When calculating the weight for each feature in the models with Meta-OTUoc, we identified the top 10 most important features for classifying these three diseases (Table 2). When using Meta-OTUoc as the features to classify IBS, except for one OTU annotated to Clostridia, the other nine of the top 10 most important features were all human variables, including three dietary characteristics (the frequencies of milk cheese, probiotics, and milk substitute), four basic physical characteristics (age, sex, weight, and height), one geographical location feature (latitude) and one lifestyle (exercise frequency). For the CDI, the top 10 most important human variables comprised two dietary characteristics (the frequencies of vitamin B and probiotics), two basic physical characteristics (BMI and weight), one lifestyle (exercise frequency), and five OTUs (one Erysipelotrichales, three Clostridiales, and one Bacteroidales). When classifying UH, except for three OTUs annotated to Clostridia, the other seven of the top 10 OTUs were all human variables, including five dietary characteristics (the frequencies of milk cheese, probiotics, milk substitute, frozen dessert, and vitamin B), one basic physical characteristic (age) and one lifestyle (poultry frequency).

Table 2 Top 10 features using Meta-OTUoc for classifying IBS, CDI, and UH

Adding gut microbiota showed no effect on association strengths with DI, SIBO, LI, and CD

Recently, gut microbes were also reported to be related to Diabetes (DI), small intestinal bacterial overgrowth (SIBO), lactose intolerance (LI), cardiovascular disease (CD), and mental disorders (MD) [4,5,6,7, 24]. As shown in Fig. 2, the AUCs of using gut microbiota alone (OTUab and OTUoc) were both significantly lower than that obtained using Meta for all these five diseases, indicating that gut microbiota alone is not a good classifier of IBD as human variables. However, it is noteworthy that the AUCs obtained using the combination of Meta and OTUs (Meta-OTUab and Meta-OTUoc) did not differ significantly from those obtained using Meta alone (Meta) for DI and SIBO, suggesting that adding gut microbiota into human variables showed no effect on association strengths with DI and SIBO. Besides, the AUCs obtained using Meta-OTUoc did not differ significantly from those obtained using Meta alone (Meta) for LI, suggesting that adding gut microbiota occurrence features showed no effect on the association strength with IBS. And, the AUCs obtained using Meta-OTUab did not differ significantly from those obtained using Meta alone (Meta) for CD, suggesting that adding gut microbiota abundance features showed no effect on the association strength with CD. In addition, neither Meta nor OTUs nor their combination provide good performance for classifying MD.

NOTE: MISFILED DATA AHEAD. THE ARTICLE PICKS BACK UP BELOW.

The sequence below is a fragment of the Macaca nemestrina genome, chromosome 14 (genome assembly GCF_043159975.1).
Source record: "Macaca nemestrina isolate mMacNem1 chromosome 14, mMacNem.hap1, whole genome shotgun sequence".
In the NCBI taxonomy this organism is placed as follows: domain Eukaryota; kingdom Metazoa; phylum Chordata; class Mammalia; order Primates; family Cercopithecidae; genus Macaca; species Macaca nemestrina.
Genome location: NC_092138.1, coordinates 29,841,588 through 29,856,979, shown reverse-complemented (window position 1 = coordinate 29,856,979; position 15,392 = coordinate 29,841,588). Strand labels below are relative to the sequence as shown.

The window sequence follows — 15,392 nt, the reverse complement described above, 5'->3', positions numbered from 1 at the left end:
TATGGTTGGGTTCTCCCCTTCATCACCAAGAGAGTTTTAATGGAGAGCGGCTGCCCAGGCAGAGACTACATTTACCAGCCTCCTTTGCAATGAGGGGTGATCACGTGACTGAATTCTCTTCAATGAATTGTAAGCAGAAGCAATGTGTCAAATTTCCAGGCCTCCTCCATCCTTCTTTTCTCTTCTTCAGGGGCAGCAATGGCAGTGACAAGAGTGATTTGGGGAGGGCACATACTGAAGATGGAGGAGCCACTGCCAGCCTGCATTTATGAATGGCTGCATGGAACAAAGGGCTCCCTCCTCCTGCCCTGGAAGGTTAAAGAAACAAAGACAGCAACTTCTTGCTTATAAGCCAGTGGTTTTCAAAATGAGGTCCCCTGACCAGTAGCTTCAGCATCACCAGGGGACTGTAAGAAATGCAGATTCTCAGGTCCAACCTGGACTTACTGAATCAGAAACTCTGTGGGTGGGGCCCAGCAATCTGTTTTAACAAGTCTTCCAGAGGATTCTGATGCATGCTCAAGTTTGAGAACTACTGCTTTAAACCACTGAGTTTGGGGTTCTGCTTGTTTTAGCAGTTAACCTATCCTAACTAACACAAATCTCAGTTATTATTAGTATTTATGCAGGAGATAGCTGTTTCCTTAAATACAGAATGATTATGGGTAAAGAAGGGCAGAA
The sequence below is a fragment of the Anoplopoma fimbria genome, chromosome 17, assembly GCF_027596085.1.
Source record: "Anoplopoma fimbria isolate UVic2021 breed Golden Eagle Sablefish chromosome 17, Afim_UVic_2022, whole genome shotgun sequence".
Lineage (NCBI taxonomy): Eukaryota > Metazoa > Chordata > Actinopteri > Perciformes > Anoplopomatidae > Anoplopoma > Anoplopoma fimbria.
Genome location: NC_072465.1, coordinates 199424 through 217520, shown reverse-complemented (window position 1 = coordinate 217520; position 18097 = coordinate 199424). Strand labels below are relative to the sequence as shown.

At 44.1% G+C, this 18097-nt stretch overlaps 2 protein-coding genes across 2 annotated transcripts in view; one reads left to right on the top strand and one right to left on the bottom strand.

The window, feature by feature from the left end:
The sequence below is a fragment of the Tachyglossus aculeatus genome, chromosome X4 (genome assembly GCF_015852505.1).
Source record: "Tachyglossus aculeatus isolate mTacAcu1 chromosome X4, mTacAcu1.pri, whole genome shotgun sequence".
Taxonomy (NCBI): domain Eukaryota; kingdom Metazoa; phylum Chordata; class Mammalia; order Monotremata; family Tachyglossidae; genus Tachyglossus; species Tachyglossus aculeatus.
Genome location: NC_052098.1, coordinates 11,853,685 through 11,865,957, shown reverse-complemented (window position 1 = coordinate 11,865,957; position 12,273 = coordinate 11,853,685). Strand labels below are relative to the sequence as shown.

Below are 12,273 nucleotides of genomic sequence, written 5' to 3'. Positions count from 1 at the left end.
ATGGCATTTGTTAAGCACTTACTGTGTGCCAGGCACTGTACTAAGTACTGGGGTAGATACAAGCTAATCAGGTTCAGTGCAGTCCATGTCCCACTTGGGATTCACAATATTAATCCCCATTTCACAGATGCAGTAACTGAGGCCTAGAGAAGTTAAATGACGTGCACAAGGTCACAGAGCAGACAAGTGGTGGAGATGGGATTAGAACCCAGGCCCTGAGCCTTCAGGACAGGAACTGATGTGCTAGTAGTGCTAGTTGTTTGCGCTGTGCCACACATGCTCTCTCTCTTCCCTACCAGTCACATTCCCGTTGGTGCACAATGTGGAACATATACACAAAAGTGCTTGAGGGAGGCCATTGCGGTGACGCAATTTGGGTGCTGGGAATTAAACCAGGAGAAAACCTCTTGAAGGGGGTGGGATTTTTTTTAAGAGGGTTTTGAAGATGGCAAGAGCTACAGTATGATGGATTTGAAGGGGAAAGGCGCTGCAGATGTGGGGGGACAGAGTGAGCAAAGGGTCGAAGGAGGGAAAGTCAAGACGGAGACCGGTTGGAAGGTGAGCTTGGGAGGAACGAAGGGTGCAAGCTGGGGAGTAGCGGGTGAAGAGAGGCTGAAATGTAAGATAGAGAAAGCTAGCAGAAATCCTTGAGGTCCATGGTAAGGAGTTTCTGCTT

The top 10 most important features for classifying DI, SIBO, LI, and CD with the combination of Meta and OTUs archiving the highest AUCs were identified according to the feature weights (Fig. 3 and Table 3). The top 10 most important features for classifying DI with Meta-OTUoc comprised seven OTUs (two Clostridiales, two Desulfovibrionales, one Coriobacteriales, one Enterobacteriales, and one Pseudomonadales) and three basic physical characteristics (BMI, age, and weight). When classifying SIBO with Meta-OTUab, except for five dietary characteristics (the frequencies of milk cheese, whole grain, frozen dessert, and vitamin B) and one basic physical characteristic (weight), four of the top 10 most important features were all OTUs (two Clostridiales, one Coriobacteriales and one Lactobacillales). The top 10 most important variables for classifying LI comprised five dietary characteristics (the frequencies of milk substitute, milk cheese, frozen dessert, high-fat red meat, and red meat), one lifestyle (poultry frequency), two basic physical characteristics (BMI and Caucasian), and one OUT annotated to Clostridiales. It is reasonable that the two most important human variables for classifying LI are the frequencies of milk substitute and milk cheese, followed by one race-related feature (Caucasian). It is noteworthy that CD was classified mainly by seven OTUs, six of which were annotated to Clostridiales, and three basic physical characteristics (age, weight, and height). Interestingly, BMI or weight was of the most 10 most important features for all four diseases.

Fig. 3
figure 3

Feature distribution for the best model with the highest AUC. Different features are marked with various colors and shapes. OTUs are annotated at the order level. In all subgraphs, the orders of host variables and OTUs are fixed and unified, and OTUs are sorted according to their average sizes reversely

Table 3 Top 10 features using a combination of Meta and OTUs for classifying DI, SIBO, LI, and CD

Discussion

Important OTUs for human diseases